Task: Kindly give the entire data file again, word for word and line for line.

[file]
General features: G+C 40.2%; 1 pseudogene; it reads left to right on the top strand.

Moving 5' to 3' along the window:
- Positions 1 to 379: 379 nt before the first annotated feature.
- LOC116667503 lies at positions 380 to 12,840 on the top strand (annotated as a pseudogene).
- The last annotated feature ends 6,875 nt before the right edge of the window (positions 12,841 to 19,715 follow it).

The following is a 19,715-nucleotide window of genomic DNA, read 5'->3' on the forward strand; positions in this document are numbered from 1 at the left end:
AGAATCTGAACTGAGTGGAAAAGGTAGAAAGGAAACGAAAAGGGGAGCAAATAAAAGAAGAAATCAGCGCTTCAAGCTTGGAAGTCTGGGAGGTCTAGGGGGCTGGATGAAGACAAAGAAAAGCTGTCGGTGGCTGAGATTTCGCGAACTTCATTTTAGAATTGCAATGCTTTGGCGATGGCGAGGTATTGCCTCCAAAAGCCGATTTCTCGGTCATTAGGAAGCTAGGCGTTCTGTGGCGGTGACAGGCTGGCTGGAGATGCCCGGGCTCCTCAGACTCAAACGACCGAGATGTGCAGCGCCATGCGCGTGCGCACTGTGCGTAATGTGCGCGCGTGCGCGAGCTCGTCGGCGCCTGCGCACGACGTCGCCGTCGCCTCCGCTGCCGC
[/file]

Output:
General features: G+C 40.2%; 1 pseudogene; it reads left to right on the top strand.

Moving 5' to 3' along the window:
- Positions 1 to 379: 379 nt before the first annotated feature.
- LOC116667503 lies at positions 380 to 12,840 on the top strand (annotated as a pseudogene).
- The last annotated feature ends 6,875 nt before the right edge of the window (positions 12,841 to 19,715 follow it).

The following is a 19,715-nucleotide window of genomic DNA, read 5'->3' on the forward strand; positions in this document are numbered from 1 at the left end:
AGAATCTGAACTGAGTGGAAAAGGTAGAAAGGAAACGAAAAGGGGAGCAAATAAAAGAAGAAATCAGCGCTTCAAGCTTGGAAGTCTGGGAGGTCTAGGGGGCTGGATGAAGACAAAGAAAAGCTGTCGGTGGCTGAGATTTCGCGAACTTCATTTTAGAATTGCAATGCTTTGGCGATGGCGAGGTATTGCCTCCAAAAGCCGATTTCTCGGTCATTAGGAAGCTAGGCGTTCTGTGGCGGTGACAGGCTGGCTGGAGATGCCCGGGCTCCTCAGACTCAAACGACCGAGATGTGCAGCGCCATGCGCGTGCGCACTGTGCGTAATGTGCGCGCGTGCGCGAGCTCGTCGGCGCCTGCGCACGACGTCGCCGTCGCCTCCGCTGCCGC